who hurried us along through the straggling street of the village,
now a perfect blaze of bonfires.

Mounds of turf, bog-fir, and tar-barrels sent up their ruddy blaze,
while hundreds of wild but happy faces flitted around and through
them, — now dancing merrily in chorus, now plunging madly into
the midst of the fire, and scattering the red embers on every side.
Pipers were there, too, mounted upon cars or turf-kishes ; even the
very roof-tops rang out their merry notes ; the ensigns of the little
fishing-craft waved in the breeze, and seemed to feel the general joy
around them ; while over the door of the village inn stood a bril-
liantly-lighted transparency, representing the head of the O'Malleys
holding a very scantily-robed young lady by the tips of the fingers ;
but whether this damsel was intended to represent the genius of the
west or my wife, I did not venture to inquire.

If the welcome were rude, assuredly it was a hearty one. Kind
wishes and blessings poured in on every side, and even our own
happiness took a brighter coloring from the beaming looks around
us. The scene was wild. The lurid glare of the rod torchlight, the
frantic gestures, the maddening shouts, the forked flames rising
amidst the dark shadows of the little hamlet, had something strange
and almost unearthly in their effect ; but Lucy showed no touch of
fear. It is true she grasped my hand a little closer, but her fail


cheek glowed with pleasure, and her eye brightened as she looked ;
and as the rich light fell upon her beauteous features, how many a
blessing, heartfelt and deep, how many a word of fervent praise, was

'Ah ! then, the Lord be good to you ; it's yourself has the dar-
iin' blue eyes. Look at them, Mary ; ain't they like the blossoms
on a peacock's tail ? Musha, may sorrow never put a crease on that
beautiful cheek ! The saints watch over you ! for your mouth is
like a moss-rose. Be good to her, yer honor, for she's a raal gem.
Devil fear you, Mr. Charles, but you'd have a beauty."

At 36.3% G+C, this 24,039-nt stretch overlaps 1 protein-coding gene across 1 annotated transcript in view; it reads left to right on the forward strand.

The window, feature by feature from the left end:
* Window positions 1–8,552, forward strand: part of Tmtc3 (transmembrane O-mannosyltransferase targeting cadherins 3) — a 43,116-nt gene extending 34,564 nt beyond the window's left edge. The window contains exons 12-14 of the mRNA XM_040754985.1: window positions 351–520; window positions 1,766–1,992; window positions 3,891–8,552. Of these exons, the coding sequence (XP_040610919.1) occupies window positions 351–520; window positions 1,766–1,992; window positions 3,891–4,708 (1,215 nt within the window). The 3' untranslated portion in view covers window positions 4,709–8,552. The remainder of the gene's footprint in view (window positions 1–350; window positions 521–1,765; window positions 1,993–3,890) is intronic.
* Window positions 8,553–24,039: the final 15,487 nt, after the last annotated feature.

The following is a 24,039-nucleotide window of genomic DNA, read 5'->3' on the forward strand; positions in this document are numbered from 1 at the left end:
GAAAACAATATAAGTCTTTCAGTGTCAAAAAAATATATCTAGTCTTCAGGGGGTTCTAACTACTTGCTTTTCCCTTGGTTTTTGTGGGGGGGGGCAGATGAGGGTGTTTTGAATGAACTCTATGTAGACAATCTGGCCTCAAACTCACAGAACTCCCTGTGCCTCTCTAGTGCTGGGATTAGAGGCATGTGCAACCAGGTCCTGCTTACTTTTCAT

We wended our way slowly, the crowd ever thickening around us,
until we reached the market-place. Here the procession came to a
stand, and I could perceive, by certain efforts around me, that some
endeavor was making to enforce silence.

" Whist there ! howld your prate ; be still, Paddy. Tear an' ages,
Molly Blake, don't be howldin' me that way ; let us hear his rive-
rence. Put him up on the barrel. Haven't you got a chair for the
priest? Pun and bring a table out of Mat Haley's. Here, father, —
here, your riverence; take care, will you? — you'll have the holy
man in the blaze 1"

By this time I could perceive that my worthy old friend Father
Push was in the midst of the mob, with what appeared to be a
written oration, as long as the tail of a kite, between his hands.

" Be aisy, there, ye savages ; who's tearin' the back of my neck ?
Howld me up straight — steady, now — hem !"

"Take the laste taste in life of this to wet your lips, your
riverence," said a friendly voice, while at the same moment a
smoking tumbler of what seemed to be punch appeared on the heads
of the crowd.

"Thank you, Judy," said the father, as he drained the cup.
" Howld the light up higher ; I can't read my speech. There, now ;
be quiet, will ye ? Here goes. Peter, stand to me now, and give
me the word."

This admonition was addressed to a figure on a barrel behind the
priest, who, as well as the imperfect light would permit me to des-
cry, was the coadjutor of the parish, Peter Nolan. Silence being
perfectly established, Father Push began :—

" When Mars, the god of war on high,
Of battles first did think,
» He girt his sword upon his thigh,

And— what is't, Peter?"

" And mixed a drop of drink."


" And mixed a drop of drink," quoth Father Kush, with great
emphasis. Scarcely were the words spoken, than a loud shout of
laughter showed him his mistake, and he overturned upon the luck-
less curate the full vial of his wrath.

" What is it that you mean, Father Peter ? I'm ashamed of ye ;
faith, it's maybe yourself, not Mars, you are speaking of."

The roar of merriment around prevented my hearing what passed ;
but I could see by Peter's gestures — for it was too dark to see his
face — that he was expressing deep sorrow for the mistake. After a
little time, order was again established, and Father Kush resumed :

" But love drove battles from his head,
And sick of wounds and scars,
To Venus bright he knelt, and said

And said — and said ; what the blazes did he say ?"

" I'll make you Mrs. Mars,"

shouted Peter, loud enough to be heard.

" Bad luck to you, Peter Nolan, it's yourself's the ruin of me this
blessed night. Here have I come four miles with my speech in my
pocket, 'per imbres et ignes.'' " Here the crowd crossed themselves

Online LibraryCharles James LeverCharles O'Malley, the Irish dragon → online text (page 78 of 80)